In response to question 7, the SPIO replied that the Review Committee constituted under Rule 2(5) of the Telecom Suspension Rules consists of the Chief Secretary of Rajasthan, the Secretary, Personnel Affairs and the Principal Secretary, Legal Affairs. However, in response to question 8, the SPIO stated the Review Committee does not record findings while evaluating the legality of internet shutdown orders. Instead, the Review Committee merely confirms internet shutdown orders. In fact, the Review Committee does not even convene meetings to record its findings, and instead receives internet shutdown orders by circulation!
This is illegal under Rule 2(6) of Telecom Suspension Rules, which mandates the Review Committee to meet within five days of an internet shutdown order and record its findings on whether the internet shutdown order was issued in accordance with Section 5(2) of the Telegraph Act, 1885. Merely confirming the orders, without recording findings or even convening meetings shows a serious non-application of mind, and entirely vitiates the oversight mechanism instituted under the Telecom Suspension Rules.
Moreover, the suspension of internet services seriously impacts several fundamental rights of millions of affected Indians. Internet suspension must be seen as an extreme and exceptional step, only to be taken in cases of public emergency. This is why the Telecom Suspension Rules require a high-level committee of executive members to meet within five days, every time there is an internet suspension. Such meetings cannot be dispensed with simply by receiving suspension orders by circulation. This practice undermines the fundamental rights of Indians.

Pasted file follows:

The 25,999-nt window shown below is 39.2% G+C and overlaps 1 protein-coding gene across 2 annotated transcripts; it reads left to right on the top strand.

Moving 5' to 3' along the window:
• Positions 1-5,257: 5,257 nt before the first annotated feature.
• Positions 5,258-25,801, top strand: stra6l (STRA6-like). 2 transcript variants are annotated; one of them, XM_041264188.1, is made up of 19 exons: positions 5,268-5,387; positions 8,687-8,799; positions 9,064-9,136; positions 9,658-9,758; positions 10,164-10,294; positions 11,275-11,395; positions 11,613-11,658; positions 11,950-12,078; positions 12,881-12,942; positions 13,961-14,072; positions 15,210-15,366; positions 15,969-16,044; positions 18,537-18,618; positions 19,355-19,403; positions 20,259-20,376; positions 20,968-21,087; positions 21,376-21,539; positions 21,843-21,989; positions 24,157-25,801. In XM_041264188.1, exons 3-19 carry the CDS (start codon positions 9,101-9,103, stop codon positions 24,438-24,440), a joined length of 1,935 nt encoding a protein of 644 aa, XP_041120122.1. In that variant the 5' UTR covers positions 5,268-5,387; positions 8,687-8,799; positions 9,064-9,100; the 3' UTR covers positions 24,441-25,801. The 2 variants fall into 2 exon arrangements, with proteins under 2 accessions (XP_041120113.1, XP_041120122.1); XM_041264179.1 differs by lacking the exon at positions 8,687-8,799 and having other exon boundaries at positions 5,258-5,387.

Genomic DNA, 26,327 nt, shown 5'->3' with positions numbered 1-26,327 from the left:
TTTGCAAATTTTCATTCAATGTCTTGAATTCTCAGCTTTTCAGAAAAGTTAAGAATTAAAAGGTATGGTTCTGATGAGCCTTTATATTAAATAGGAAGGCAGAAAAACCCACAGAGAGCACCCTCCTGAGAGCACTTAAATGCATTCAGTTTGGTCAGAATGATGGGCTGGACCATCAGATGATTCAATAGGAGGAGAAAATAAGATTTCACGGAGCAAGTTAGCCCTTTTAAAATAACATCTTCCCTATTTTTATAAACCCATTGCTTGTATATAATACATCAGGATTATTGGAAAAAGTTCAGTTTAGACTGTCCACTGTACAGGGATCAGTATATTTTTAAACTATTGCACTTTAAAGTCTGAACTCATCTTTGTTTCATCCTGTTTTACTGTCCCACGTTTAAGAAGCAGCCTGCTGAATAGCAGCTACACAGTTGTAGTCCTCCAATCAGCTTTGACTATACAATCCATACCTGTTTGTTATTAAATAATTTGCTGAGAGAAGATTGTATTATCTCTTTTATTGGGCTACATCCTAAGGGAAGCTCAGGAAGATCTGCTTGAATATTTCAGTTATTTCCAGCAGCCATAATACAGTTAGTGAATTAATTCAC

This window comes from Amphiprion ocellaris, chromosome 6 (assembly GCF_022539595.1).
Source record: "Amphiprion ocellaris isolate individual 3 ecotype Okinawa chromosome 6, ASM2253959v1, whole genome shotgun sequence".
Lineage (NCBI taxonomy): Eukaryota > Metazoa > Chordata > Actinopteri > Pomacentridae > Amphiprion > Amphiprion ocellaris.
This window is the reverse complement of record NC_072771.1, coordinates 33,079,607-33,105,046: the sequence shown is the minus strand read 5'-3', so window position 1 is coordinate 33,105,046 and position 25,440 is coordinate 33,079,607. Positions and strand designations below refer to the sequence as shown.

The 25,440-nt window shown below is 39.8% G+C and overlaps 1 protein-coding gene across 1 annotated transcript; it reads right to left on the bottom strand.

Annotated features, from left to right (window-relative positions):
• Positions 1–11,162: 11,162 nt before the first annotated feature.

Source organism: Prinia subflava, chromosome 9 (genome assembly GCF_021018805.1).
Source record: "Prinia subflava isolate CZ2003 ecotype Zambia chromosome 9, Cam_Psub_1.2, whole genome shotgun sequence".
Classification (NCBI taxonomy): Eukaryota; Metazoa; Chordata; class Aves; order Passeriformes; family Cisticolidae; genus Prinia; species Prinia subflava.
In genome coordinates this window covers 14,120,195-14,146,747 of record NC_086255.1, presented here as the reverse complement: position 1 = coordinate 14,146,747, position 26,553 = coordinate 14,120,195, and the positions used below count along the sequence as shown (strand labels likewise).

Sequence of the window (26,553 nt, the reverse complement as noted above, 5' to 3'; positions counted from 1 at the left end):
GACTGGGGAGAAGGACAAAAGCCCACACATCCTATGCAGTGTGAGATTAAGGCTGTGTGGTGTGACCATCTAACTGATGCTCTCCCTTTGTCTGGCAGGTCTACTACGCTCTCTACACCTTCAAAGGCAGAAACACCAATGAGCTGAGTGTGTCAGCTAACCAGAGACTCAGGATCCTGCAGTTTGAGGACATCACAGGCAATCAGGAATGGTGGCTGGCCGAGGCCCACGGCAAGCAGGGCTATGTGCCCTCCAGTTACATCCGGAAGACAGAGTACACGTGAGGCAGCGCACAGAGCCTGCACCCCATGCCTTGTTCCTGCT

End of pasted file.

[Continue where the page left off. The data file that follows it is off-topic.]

The Review Committee is tasked with an important administrative function
Internet shutdowns are extremely prevalent in India. According to Top10VPN, in 2021 the internet was shut down in India for 1157 hours and it cost the economy $582.2 million (INR 447 Crores. In 2020, the internet was suspended for 8,927 hours, more than anywhere else in the world, costing the Indian economy $2.8 billion (INR 21378 Crores). These shutdowns prevent Indians from accessing education, healthcare, news and the financial ecosystem.